Alex Ferrari 42:50
There's, there's a reason why Ron Howard waits for his first ad. That's right. There's a reason he's like, I can't shoot until I had,

Charles Shyer 42:58
like, the first ad I just worked with, I don't know, in my movie would have turned out. I know, it wouldn't have turned out as as, as well without him or with my friend who's a dp, you know, I fought for certain people. And, you know, you know, they helped make the movie with you. You're not alone.

Alex Ferrari 43:17
One thing I want people to be and I've said this 1000 times on the show, I want people to be very clear about this. No matter who you are, no matter how, what age, you're at what level of business you're at, you still got to fight. Everyone's got to fight, you're gonna get punched in the face constantly. Because there's an illusion. There's like this kind of myth out there. It's like, Oh, well, you've been nominated for an Oscar, you want an Oscar and you've made hundreds of millions of dollars. Like they just roll up and just throw money at you. You feed and you can do whatever you want. That's not the reality of the business. No, no,

Charles Shyer 43:46
no. Also you're fighting you're fighting nature, you're fighting all these kind of, you know, things where the actor doesn't get it right. You know, I can't tell you how many times I would bury my head in my you know, I hate moving you know, you go I can't do this as this flipping me out. You know, or you wake up in the middle, you know, and the other thing is that you realize it's Billy Wilder said this every day after you wrap on the drive home, you realize how you should have shot the scene you just shot? You know,

Alex Ferrari 44:16
isn't it Marty isn't it Marty says if you don't look at your movie at one point and go this is absolute crap. You're not doing it right. Right.

Charles Shyer 44:24
Yeah, no, I mean, the first time we looked at private Benjamin, we thought career Ender will never done we're never we're never work again. Let's go make cookies and assembly. You know. And same with baby boom, we thought this is it will never work again. You know, and we didn't blame them for never hiring. It's again. it you know, it just, you know, it takes so much work to get it right. And then a lot of times you can't get it right because it doesn't work. That's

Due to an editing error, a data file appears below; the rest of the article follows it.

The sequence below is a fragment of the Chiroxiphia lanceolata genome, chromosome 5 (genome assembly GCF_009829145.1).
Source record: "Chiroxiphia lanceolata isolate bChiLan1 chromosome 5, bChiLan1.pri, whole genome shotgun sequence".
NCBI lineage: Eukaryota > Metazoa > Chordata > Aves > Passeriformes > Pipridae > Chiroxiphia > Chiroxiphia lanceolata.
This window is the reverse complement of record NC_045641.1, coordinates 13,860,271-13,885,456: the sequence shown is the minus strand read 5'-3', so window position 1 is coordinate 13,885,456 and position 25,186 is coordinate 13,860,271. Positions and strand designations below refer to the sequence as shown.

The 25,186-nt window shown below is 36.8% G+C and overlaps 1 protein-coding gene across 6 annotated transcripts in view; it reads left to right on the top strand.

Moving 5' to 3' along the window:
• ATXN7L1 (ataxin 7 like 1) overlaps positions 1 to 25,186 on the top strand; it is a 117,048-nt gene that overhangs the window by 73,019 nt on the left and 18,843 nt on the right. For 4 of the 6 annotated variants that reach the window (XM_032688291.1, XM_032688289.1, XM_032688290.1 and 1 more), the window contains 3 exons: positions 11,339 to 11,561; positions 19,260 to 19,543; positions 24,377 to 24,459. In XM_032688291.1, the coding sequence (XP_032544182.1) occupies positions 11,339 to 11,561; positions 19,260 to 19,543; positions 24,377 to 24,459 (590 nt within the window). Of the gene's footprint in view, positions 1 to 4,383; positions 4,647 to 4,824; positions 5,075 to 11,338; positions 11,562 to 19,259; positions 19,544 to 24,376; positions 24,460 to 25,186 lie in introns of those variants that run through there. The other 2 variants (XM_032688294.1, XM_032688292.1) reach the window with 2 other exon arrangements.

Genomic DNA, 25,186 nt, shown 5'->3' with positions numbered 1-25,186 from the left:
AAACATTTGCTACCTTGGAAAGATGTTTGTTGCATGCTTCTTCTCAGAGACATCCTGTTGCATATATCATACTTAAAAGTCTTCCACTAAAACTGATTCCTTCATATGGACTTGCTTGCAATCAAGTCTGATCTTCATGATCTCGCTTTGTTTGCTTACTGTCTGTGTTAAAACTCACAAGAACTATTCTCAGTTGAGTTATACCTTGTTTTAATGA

Alex Ferrari 44:54
right, exactly. And I just want to talk about a Parent Trap because honestly, it is one of my favorite Like my family and I love it. I introduced my daughters to it. How did you approach doing that classic because that was a beloved classic.

Charles Shyer 45:07
Well, it was more Nancy's idea to Mike because Nancy had loved the Parent Trap. The Hayley Mills. Yeah. Yeah. And, and we were at Disney anyway at the time. And so we went to Jeffrey Katzenberg and said, We want to remake it. And that came kind of naturally that was a, you know, it was barely it. Again, this was more Nancy than me because I didn't really, I, you know, I loved Hayley Mills. And I thought the original movie was really good. And I like Brian Jeep. But But um, I know it was kind of a not an easy rewrite, but it was something that came very naturally to us. And then when we got when we got Lindsay that was that was striking gold rule. Yeah,

Alex Ferrari 45:55
she was

Charles Shyer 45:56
that was when she was she was amazing. She was amazing. I mean, she was 11 years old and just could act her ass off. I mean, she was just great. And, and, you know, it launched her obviously. And Natasha was great. You know,

Alex Ferrari 46:11
Dennis? Yeah. Dennis.

Charles Shyer 46:13
Yeah, sought us out. Actually, she wanted the part. We didn't really even know her work that well, but she was so. So perfect for the role. I mean, we got very lucky. All the casting on that movie really worked out.

Alex Ferrari 46:26
Yeah. And I mean, after watching that movie, when I was younger, I was like, I gotta go to Napa. I mean, that's just gorgeous.

Charles Shyer 46:32
Yeah, we shot we shot a lot of that on the Coppola state. Oh, okay. Yeah,

Alex Ferrari 46:36
I've been that. That's a that's such a stunning.

Charles Shyer 46:39
It was great. And, and, and also, hey, you know, because Dean Cavalera did the production design on that we did all Coppola's movies, you know. So he got us in with Francis. So we spent time with Francis. And that was just all pretty great.

Alex Ferrari 46:54
That must be pretty cool. hanging out with friends.

Charles Shyer 46:58
And having Dean travelers through your movie is pretty incredible, too. He's like a genius. That's right. Cameron Mandy's one of these amaze may be the best production designer, one of the top three or four of all time.